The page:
Encouraging continuous improvement (ECI)

  

.21***

3.25

1.83

 Steering on performance improvement (SPI)

  

.21***

3.38

1.80

Interaction effects

 Lean × SPI

  

.35**

2.73

2.04

 ECI × SPI

  

−.03

−.42

2.21

Control variables

 Size

−.03

−.58

−.05*

−1.32

1.26

 Tenure

−.01

−.30

−.01*

−.92

1.20

 Non-management

−.23*

−1.90

−.07*

−.79

1.16

 Higher management

−.12*

−.70

−.25*

−2.02

1.16

 Energy

−.11

−.46

−.29*

−1.75

1.28

 Water supply and waste management

−.42

−.64

.28

.56

1.05

 Construction

.31*

.79

.31*

1.12

1.08

 Wholesale Trade

.01

.03

−.02

−.13

1.25

 Transportation and warehousing

.17

.53

.20*

.89

1.18

 Finance and Insurance

−.18*

−.96

−.04

−.28

1.42

 Professional, scientific and technical services

−.16*

−.89

−.12*

−.92

1.50

 Real estate and rental and leasing

−.34*

−.97

.00

.00

1.12

 Other services (except public administration)

.49*

1.56

.06

.27

1.14

 Public services

−.21*

−1.10

−.06

−.46

1.43

 Educational services

−.22*

−.94

.08

.50

1.25

 Health care and social assistance

−.14*

−.82

−.13*

−1.07

1.83

R-squared

.07

 

.56

  

Adjusted R-squared

−.02

 

.5

  

F improvement of fit

.78

 

34.34***

  

p =

.71

 

.000

  

Durbin-Watson

  

2.17

  

Centered data, unstandardized coefficients are reported

* p < .05 level (2-tailed), ** p < .01 level (2-tailed), *** p < .001 level (2-tailed)

We analyzed the impact of the interaction between SPI × Lean on process improvement in more detail by testing the simple slopes for respondents with low, average and high levels of SPI; see Fig. 2. Lean was significantly related to process improvement for lower levels of SPI (b = .33, p = .0050, L-CI95% = .10, U-CI95% = .56), for average levels (b = .56, p = .000, L-CI95% = .38, U-CI95% = .74) and for higher levels (b = .78, p = .000, L-CI95% = .59, U-CI95% = .97) of SPI.
Fig. 2

Interaction of steering on performance improvement

We also evaluated the significance of this indirect effect using the Johnson-Neyman technique with bootstrapping as recommended by Preacher et al. (2007) employing 1000 bootstrap replications. The estimates of the indirect effect and (bias corrected) confidence bands are plotted in Fig. 3. Given mean-centered values of SPI, the significance region for the interaction is above the threshold value for SPI of −.97 SD from the mean, where Lean was just significantly related to process improvement (b = .27, p = .05). Of interest in this figure is the insight that the strength of the indirect effect of SPI via Lean on process improvement increases with the level of steering on performance improvement. Below the threshold, Lean has no significant effect on process improvement. Note that 11.11% of the respondents have a value of the moderator less than −.97. In all, we conclude that the test supported hypothesis 5.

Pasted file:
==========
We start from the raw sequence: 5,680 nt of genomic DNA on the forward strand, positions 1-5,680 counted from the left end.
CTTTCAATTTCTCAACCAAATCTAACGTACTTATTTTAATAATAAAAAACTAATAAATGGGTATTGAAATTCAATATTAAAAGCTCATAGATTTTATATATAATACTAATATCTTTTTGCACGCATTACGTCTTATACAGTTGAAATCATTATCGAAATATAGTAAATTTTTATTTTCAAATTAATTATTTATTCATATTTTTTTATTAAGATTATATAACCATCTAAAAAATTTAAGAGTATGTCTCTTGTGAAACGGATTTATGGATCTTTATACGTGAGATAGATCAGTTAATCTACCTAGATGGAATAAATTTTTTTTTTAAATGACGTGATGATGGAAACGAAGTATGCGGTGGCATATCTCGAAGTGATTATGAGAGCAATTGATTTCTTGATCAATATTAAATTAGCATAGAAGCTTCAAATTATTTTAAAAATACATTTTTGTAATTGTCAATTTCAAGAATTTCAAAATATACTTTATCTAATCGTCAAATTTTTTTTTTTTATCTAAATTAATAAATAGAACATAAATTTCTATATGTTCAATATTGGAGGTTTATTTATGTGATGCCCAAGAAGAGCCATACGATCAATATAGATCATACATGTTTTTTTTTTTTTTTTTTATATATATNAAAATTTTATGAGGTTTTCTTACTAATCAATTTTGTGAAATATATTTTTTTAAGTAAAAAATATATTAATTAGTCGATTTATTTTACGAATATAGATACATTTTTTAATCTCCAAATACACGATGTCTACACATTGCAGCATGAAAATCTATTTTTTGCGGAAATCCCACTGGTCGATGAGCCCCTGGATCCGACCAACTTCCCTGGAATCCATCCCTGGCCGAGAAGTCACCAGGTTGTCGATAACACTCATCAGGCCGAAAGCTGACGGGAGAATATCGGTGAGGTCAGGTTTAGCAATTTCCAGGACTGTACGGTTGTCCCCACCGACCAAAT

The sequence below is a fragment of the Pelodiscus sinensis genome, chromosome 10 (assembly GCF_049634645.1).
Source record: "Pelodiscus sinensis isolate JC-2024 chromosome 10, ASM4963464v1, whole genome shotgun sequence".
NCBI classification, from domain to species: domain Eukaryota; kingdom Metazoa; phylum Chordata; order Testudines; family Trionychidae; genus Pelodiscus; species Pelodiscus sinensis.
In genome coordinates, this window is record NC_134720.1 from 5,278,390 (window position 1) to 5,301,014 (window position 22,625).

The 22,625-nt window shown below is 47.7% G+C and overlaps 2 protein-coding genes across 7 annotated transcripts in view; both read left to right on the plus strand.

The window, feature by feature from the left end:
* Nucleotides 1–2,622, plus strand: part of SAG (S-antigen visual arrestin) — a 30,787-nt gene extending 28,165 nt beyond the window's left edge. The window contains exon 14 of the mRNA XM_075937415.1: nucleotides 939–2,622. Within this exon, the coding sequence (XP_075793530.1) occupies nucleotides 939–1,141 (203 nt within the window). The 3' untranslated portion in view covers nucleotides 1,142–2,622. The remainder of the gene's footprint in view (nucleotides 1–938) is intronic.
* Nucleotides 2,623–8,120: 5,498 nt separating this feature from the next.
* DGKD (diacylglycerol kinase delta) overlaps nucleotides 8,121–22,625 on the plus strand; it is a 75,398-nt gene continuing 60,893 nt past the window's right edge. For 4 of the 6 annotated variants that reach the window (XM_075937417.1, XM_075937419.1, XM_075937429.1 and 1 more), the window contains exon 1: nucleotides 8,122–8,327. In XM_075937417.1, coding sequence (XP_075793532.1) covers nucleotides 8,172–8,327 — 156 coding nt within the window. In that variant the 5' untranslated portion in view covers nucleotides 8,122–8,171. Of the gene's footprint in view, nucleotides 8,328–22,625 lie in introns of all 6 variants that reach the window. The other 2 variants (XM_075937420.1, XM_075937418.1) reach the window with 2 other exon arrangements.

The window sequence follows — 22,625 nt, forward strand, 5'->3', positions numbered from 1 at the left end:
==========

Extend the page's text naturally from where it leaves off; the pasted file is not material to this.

Fig. 3

J-N significant region for the moderating influence of steering on performance improvement

Finally, we performed post-hoc analysis to evaluate whether the use of lean practices mediates the relationship between encouraging continuous improvement and process improvement as encouraging continuous improvement positively predicts Lean (b = .21,, p < .001) and both encouraging continuous improvement (direct effect of .21, p < .001) and Lean (b = .58, p < .001) predict process improvement. Given a total effect of encouraging continuous improvement of .43 in a simple total effect model, and a significant effect size of .21 (κ2 = .21, Z = 5.10, p < 001) we conclude that the use of Lean partially mediates the effect of encouraging continuous improvement on process improvement.

6 Discussion

6.1 Findings

We developed and tested a research model in order to examine leadership behaviors of management to operate on performance improvement and encourage Lean management; Table 5 gives an overview of the direct and indirect testing effects. Consistent with the predictions, we found that encouraging continuous improvement is positively related to both Lean (Hypothesis 2) and the level of process improvement (Hypothesis 3), and Lean is positively related to the level of process improvement (Hypothesis 1). Though communicating the meaning of Lean is positively related to Lean, we did not find a relationship between the interaction term communicating the meaning of Lean × encouraging continuous improvement and Lean. We therefore reject Hypothesis 4.
Table 5

Testing results

Hypothesis

Relationship

b

Supported?

H1

Process improvement ← Lean

.58

Yes; p < .001

H2

Lean ← Encouraging continuous improvement (ECI)

.21

Yes; p < .001

Lean ← Communicating the meaning of Lean (CML)

.23

p < .001

H3

Process improvement ← ECI

.21

Yes; p < .001

Process improvement ← SPI

.21

p < .001

H4

Lean ← ECI × CML

.09

No; n.s.

H5